“Beauty” and the Thames

Michael Gove, the Secretary of State, has finally approved a planning application for a new development on the South Bank of the Thames in London, by Make Architects, having delayed it 3 times.

The inspector for the planning noted “The Inquiry grappled with the concept of beauty. Unsurprisingly, this resulted in more than one approach to its definition. I have two brief points to make in this regard: Firstly, the concept of beauty is for some clearly a subjective one. Labelling the building as ‘ugly’ or ‘fat’ only goes to reinforce my view of the subjective nature of such a narrow definition. Secondly, assessing whether the building achieves a high-quality design is an objective process.”

Michael Gove also highlighted that beauty is included as a concept in the National Planning Policy Framework – but is entirely undefined and unexplained…

SOM completes restoration of New York’s historic Lever House

Nice to see what a great job you can do with an old and maybe not so great looking building –

Classic slab on top of a podium slab. The green colour is distinctive, helps set it apart from other buildings around it.

A lot of modern buildings like to sit on top of posts – creates space underneath for people to circulate, as well as reveal the internal garden – I do like the reflective finish.

Bruce Hotel

Bruce Hotel

The Bruce Hotel was designed by Glasgow architects Walter Underwood & partners and built in 1969, who also designed the Queen Margaret Union at the University of Glasgow.

It has six floors and includes a ballroom. It was briefly put up for sale in 2019 for £1.5 million but now serves mainly to house asylum seekers.

Glasgow College of Building and Printing

The Herald has defended this prominent Glasgow tower block, currently a giant bill board in the city centre, from accusations that it is the “second ugliest building” in the UK.

Prof Alan Dunlop, architect of the Glasgow Radisson and award winning Hazelwood School, is quoted as saying it is one of the “finest and most elegant buildings built in the 1960s that Glasgow actually has.”

Yes, it has “brutalist elements” such as the roof top concrete structures, which are reminiscent of Le Corbusier (so too the piloti, the concrete legs) but he calls it “refined” and “with real elegance”.

It is actually one of a pair of striking buildings designed by Peter Williams for Wylie, Shanks & Partners.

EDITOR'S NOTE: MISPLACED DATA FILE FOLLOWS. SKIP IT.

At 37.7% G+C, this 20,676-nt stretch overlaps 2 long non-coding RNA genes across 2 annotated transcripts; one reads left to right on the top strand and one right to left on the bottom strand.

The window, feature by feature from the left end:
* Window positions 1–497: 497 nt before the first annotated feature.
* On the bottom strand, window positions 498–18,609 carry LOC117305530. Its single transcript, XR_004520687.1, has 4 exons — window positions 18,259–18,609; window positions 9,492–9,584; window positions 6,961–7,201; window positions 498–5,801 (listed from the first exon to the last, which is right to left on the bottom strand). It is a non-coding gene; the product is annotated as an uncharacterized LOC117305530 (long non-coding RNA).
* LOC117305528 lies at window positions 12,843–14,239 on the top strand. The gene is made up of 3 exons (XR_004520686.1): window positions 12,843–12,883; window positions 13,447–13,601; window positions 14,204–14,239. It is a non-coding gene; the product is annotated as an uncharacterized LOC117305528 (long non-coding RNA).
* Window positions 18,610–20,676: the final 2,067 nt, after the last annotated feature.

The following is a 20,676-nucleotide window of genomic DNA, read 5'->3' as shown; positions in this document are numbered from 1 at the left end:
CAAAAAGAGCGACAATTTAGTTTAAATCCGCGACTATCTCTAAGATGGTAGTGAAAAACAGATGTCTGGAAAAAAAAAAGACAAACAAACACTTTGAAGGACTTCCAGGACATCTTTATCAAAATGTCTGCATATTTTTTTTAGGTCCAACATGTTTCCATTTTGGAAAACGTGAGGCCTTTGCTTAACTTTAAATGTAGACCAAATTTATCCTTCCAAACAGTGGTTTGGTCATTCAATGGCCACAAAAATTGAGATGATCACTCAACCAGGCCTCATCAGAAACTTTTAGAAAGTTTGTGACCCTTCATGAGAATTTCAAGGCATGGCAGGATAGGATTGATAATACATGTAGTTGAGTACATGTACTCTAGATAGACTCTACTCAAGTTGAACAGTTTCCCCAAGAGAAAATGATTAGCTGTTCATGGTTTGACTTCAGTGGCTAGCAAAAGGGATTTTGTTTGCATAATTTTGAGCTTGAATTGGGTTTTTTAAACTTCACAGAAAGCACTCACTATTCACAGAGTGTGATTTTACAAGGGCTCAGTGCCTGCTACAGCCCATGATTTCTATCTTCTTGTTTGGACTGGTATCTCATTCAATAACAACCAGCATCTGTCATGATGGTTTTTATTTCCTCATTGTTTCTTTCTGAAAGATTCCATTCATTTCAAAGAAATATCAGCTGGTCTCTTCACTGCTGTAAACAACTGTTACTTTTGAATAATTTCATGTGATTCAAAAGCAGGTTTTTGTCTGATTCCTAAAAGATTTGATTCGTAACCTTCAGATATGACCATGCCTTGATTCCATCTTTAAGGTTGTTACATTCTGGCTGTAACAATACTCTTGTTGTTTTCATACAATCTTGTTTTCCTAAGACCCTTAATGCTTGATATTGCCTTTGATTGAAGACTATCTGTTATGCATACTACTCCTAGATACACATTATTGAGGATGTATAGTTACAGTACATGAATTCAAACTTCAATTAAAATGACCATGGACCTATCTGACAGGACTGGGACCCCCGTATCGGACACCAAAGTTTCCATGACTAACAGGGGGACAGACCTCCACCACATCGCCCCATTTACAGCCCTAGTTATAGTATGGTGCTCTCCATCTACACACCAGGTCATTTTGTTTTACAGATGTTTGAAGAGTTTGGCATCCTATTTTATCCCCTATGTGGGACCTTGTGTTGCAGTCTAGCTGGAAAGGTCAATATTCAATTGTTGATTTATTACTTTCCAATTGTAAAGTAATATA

Part of the problem of course is weathering and deterioration of the fabric, which is to be expected in a building from 1964.

The B-listed tower block is to be renovated as a space for expanding tech and digital businesses, but the partner podium building is to be demolished.

Norco House, Aberdeen

Twentieth Century Society at risk list

The Twentieth Century Society publish a list of the buildings they consider most at risk in the UK every 2 years.

With the most recent, most are in England, just 2 are in Scotland:

  • Norco house in Aberdeen (previously John Lewis)
  • Scottish Widows building in Edinburgh, which was designed by Spence, Glover and Ferguson and received the RIBA Award for Scotland in 1977. Currently subject to a £100m redevelopment planning application
Norco House, Aberdeen
Scottish Widows building, Edinburgh
Ad Meskens, CC BY-SA 3.0 https://creativecommons.org/licenses/by-sa/3.0, via Wikimedia Commons

High Sunderland

A 1957 Category A-listed house in the borders, designed by Peter Womersley, adjacent to his other classic work, the studio for Bernat Klein (who lived at the house for 60 years).

The house nearly burnt down in 2017 but has been fully refurbished (and winning a RIAS award into the bargain).

High Sunderland

I love the sunken living room area, the balance of wood panels (including ceiling), stone and glass.

From e-Architect

The ugly truth

All kinds of things get called ugly. And ugliness is seen as the opposite of beauty.

But these things are tricky. The Eiffel tower and the Albert memorial were described in their time as ugly. Mountains are now considered scenic, but in the past were symbols of wildness, desolation and danger.

Ugly is not so much the opposite, but jarring, variable, surprising. And sometimes violent.

Beauty gets boring. Too much becomes intolerable. Who says the sedating quality of beauty is better than the stimulating quality of ugliness?

Is a B52 bomber beautiful or monstrous? A motorway interchange?

What do you do when you have already designed the iPhone? Or a Ferrari? Just more of the same?

[Stephen Bayley – “Ugly: the Aesthetics of Everything]

Cumbernauld town centre fails to achieve listing

Historic Environment Scotland describe it as of “special interest” but not worthy of protection through the listing process.

The reasons given are odd – “Because of the advanced development proposals for Cumbernauld Town Centre, we decided not to proceed with listing at this time”.

This leaves North Lanarkshire council free to develop it as they wish, which could include total demolition. Which seems a bit like saying yes, it’s really important, but because the owners have other plans we’ll let them do what they want. Whereas the whole purpose of listing is to protect important buildings from the commercial vagaries of their owners, for the benefit of the wider population.

They add “Although we have decided not to list the site, we hope that our report will inform the decisions that are made about the site.” Which again, is at the whim of the owners to do.